Singapore

$6k bond needed for Indonesian maids from Feb 1

Employers will have to buy $70 insurance in lieu of putting up bond, but they must pay full sum in event of contract breaches

Employers of Indonesian maids will have to spend $70 more when hiring a new helper or renewing a contract from next month.

They have to make this one-off payment to an insurer for a new performance bond of $6,000 that the Indonesian Embassy is implementing from Feb 1.

Employers will have to pay the full $6,000 only if they breach the terms of the employment contract issued by the embassy, for instance, by failing to pay the maid's salary on time or abusing her.

When such breaches occur, the insurance company will pay the embassy first and subsequently claim the sum from the employer.

A spokesman for the Indonesian Embassy told The Straits Times that the bond is to better protect Indonesian migrant workers here by ensuring employers abide by the contracts.

The current contract terms include buying personal accident insurance for the helper, allowing her to practise her religion and not allowing her to clean the exterior of windows in high-rise homes.

The spokesman said the contract is being reviewed and will be finalised by Feb 1.

The embassy believes this new bond will not hinder the hiring of Indonesian maids, she added.

An estimated 120,000 Indonesian maids work in Singapore.

The embassy here is the first Indonesian embassy to impose such a bond, said the spokesman, who added that no particular case had sparked the initiative.

The embassy "is constantly looking at ways to better protect its citizens", she said.

The Philippine Embassy here has had a similar bond in place for more than two decades. Employers pay about $40 to an insurer if they go through a maid agency, in lieu of a $2,000 bond.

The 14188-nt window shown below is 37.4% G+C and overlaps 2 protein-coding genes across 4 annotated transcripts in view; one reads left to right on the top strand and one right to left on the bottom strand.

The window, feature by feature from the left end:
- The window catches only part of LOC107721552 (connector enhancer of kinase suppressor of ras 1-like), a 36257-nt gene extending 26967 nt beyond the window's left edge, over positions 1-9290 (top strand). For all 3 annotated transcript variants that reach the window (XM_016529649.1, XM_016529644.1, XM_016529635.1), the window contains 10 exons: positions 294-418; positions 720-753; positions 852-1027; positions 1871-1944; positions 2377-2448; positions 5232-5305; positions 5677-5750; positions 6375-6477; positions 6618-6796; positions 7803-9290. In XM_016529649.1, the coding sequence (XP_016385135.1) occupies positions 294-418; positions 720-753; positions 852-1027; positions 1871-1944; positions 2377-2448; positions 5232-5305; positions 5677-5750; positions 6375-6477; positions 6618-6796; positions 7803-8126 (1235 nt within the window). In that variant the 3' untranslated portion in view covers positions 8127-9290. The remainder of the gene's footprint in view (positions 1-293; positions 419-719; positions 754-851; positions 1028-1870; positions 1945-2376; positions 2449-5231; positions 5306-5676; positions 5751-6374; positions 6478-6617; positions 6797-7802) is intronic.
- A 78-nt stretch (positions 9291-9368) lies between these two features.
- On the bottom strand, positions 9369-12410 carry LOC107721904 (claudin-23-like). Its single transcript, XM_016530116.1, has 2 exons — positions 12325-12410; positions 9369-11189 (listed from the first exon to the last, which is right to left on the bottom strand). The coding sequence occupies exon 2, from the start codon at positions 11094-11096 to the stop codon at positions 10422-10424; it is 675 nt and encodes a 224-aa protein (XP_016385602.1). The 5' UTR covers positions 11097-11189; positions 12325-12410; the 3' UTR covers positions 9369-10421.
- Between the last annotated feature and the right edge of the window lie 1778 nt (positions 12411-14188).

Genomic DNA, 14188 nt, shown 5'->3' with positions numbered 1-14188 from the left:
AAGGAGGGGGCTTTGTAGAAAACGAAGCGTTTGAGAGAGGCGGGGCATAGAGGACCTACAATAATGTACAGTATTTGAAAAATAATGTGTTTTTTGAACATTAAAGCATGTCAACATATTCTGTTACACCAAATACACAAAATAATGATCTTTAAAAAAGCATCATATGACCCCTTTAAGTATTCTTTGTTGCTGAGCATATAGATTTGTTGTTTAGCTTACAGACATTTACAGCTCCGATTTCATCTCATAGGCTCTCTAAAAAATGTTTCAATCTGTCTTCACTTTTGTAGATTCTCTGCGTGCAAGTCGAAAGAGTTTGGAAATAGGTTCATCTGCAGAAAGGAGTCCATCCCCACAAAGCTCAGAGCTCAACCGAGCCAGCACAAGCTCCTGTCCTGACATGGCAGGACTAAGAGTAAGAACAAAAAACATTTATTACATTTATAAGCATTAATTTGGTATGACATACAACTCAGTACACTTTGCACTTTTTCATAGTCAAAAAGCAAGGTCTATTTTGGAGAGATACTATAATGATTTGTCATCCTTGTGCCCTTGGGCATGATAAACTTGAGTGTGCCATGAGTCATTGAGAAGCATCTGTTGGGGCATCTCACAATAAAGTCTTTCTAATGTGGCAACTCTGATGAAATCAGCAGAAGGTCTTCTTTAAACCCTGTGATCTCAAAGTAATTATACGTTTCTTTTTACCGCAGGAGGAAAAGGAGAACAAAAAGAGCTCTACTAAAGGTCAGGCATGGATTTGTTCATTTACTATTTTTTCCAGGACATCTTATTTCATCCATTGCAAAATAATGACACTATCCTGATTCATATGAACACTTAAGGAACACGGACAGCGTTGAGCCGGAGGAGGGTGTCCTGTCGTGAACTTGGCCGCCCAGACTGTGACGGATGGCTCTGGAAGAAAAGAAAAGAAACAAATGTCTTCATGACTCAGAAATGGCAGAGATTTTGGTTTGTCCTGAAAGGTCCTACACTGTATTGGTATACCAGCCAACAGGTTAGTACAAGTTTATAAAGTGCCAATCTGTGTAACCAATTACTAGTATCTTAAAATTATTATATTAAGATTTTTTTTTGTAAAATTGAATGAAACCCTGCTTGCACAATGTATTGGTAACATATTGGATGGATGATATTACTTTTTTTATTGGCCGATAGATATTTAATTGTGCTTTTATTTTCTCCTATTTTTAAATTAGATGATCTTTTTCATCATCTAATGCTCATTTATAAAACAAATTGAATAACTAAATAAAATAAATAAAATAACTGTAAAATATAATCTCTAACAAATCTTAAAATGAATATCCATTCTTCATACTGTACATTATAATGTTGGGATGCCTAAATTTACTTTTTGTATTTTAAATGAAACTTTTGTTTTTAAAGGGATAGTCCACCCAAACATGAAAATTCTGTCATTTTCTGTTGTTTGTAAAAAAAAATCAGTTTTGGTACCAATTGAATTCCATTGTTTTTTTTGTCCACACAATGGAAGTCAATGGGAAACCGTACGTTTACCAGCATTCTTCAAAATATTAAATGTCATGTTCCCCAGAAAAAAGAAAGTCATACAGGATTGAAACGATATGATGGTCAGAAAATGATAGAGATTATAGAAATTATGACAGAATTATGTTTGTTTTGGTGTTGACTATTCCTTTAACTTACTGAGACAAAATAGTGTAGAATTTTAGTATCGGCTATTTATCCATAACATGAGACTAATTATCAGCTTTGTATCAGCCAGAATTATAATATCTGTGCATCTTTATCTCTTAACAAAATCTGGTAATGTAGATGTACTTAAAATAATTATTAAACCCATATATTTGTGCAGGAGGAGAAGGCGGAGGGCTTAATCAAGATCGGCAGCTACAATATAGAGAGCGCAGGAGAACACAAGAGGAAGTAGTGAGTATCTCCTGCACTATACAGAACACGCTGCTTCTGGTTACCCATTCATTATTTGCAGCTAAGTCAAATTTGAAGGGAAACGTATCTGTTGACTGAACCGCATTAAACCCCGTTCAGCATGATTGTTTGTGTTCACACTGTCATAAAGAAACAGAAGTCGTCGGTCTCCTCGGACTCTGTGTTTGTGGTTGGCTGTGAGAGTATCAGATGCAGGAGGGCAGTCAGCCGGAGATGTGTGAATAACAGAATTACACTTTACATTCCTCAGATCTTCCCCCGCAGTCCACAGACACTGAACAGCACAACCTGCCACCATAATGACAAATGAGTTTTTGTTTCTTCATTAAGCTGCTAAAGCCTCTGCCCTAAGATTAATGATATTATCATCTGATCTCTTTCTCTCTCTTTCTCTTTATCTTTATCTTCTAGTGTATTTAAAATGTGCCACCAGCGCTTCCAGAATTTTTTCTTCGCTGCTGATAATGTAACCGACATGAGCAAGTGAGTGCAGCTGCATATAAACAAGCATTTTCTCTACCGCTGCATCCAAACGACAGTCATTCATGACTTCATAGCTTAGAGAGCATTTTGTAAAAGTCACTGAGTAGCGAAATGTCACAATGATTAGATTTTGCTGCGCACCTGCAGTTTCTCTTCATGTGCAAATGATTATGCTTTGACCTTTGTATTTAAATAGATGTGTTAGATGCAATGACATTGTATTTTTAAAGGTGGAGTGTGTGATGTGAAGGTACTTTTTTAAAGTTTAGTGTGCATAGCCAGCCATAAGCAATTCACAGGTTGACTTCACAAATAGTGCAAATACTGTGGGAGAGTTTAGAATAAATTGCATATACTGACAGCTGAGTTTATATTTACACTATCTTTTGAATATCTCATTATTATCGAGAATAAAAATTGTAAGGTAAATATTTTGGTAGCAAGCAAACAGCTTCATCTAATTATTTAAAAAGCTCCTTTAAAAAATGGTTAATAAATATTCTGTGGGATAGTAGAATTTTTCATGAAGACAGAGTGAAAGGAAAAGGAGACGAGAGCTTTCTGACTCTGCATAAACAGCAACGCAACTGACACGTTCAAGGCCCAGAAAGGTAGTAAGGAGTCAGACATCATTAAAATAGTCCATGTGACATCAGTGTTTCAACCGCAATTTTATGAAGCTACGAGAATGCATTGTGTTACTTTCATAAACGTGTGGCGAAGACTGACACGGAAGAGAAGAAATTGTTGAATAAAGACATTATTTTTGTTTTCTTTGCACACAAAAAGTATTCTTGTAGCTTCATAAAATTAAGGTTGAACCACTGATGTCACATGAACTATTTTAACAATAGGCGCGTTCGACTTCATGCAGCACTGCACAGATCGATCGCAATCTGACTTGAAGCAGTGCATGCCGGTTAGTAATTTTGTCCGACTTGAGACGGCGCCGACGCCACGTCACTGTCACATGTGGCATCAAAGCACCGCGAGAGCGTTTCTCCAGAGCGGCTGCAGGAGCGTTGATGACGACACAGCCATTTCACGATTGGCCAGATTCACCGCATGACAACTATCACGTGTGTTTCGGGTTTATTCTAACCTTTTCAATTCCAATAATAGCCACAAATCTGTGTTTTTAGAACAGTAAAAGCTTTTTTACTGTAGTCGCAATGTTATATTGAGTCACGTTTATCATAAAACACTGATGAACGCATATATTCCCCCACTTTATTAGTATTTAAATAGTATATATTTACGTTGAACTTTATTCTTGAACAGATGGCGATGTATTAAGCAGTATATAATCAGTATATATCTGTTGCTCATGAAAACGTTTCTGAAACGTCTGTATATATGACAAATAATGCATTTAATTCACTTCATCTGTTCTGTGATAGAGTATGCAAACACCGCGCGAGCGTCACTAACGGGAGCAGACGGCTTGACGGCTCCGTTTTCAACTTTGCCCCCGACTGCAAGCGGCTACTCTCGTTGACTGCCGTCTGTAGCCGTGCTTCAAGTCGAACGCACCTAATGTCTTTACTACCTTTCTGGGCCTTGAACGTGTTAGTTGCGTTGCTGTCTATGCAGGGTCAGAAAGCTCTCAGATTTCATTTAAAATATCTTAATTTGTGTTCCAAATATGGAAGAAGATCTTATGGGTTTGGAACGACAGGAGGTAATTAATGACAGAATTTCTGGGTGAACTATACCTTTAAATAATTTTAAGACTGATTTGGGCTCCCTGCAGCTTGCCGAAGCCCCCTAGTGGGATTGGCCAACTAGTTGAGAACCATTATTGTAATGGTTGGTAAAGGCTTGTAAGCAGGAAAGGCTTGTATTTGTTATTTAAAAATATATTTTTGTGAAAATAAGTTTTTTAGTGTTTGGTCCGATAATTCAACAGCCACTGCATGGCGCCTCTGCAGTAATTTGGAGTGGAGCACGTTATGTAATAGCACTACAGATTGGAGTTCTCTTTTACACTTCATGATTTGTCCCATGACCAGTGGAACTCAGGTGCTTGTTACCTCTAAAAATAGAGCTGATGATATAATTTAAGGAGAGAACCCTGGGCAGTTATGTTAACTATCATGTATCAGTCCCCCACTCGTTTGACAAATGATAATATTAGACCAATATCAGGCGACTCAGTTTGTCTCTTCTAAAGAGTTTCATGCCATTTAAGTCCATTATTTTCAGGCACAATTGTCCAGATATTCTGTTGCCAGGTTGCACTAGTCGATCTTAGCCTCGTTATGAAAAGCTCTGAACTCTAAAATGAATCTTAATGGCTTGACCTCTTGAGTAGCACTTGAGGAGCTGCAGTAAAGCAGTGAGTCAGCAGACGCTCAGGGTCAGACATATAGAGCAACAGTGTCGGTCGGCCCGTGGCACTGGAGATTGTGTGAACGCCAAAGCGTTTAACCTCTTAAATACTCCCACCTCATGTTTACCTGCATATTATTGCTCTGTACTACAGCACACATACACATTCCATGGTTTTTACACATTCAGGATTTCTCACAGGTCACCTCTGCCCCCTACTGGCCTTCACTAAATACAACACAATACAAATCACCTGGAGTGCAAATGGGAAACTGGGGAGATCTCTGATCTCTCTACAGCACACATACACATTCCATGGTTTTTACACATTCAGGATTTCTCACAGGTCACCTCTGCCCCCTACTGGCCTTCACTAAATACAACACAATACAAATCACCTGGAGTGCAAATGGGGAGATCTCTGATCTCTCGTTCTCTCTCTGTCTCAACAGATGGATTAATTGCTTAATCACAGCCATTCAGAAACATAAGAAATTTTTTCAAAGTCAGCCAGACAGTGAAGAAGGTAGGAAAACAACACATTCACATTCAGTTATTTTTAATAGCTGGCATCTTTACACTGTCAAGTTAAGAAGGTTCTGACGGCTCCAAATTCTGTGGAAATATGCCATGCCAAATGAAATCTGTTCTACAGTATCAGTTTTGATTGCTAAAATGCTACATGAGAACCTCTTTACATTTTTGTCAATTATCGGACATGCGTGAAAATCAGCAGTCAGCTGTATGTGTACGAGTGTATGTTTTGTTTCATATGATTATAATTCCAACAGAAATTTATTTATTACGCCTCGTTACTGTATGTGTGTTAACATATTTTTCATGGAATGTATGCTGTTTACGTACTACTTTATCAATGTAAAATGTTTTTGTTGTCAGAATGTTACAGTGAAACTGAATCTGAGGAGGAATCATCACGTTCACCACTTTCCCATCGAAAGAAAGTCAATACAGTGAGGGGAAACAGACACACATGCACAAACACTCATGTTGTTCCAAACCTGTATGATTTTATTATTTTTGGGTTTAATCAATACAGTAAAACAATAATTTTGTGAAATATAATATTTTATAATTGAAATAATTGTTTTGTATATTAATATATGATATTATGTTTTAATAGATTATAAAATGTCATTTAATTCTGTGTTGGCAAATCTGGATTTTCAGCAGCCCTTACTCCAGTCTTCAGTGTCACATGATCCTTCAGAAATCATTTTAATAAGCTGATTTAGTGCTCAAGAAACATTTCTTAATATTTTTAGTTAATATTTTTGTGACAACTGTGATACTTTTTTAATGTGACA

Aside from the country-specific bonds, employers also have to buy insurance for the $5,000 security bond required by Singapore's Ministry of Manpower (MOM).

When contacted, an MOM spokesman said the ministry is aware of the Indonesian Embassy's bond and is "seeking clarifications on the matter".

Maid agents said the rule will lead to higher costs for employers.

But the amount is not prohibitive, noted Singapore Accredited Employment Agencies Association president Lim Chee Chong.

Orange Employment Agency owner Shirley Ng said employers would have to abide by the embassy's rules, or choose helpers of other nationalities.

Ms Sheena Kanwar, executive director of migrant worker advocacy group Humanitarian Organisation for Migration Economics, said the move seems well-intentioned but does not help change the negative feelings some employers have towards maids.

"To change the culture and attitudes of employers, we need a more sustainable measure than bonds or adding bureaucracy," she said.

Some employers said it would be onerous to handle separate bond policies by both Singapore and foreign governments.

"Extra cost is never welcome to employers," said housewife Beatrice Mitschke, 47, who is thinking of hiring a new Indonesian maid later this year to help with chores and care for her elderly father.

Mrs Mitschke said the MOM bond already covers a "pretty comprehensive" range of issues, and suggested the two governments have a combined bond instead.

Another employer, jeweller Eileen Tjandra, 48, suggested the embassy impose the bond only on employers hiring maids who are new to Singapore.

"Those who have worked here before are more savvy. They know their rights and won't accept not being paid on time anyway," she said.

Employment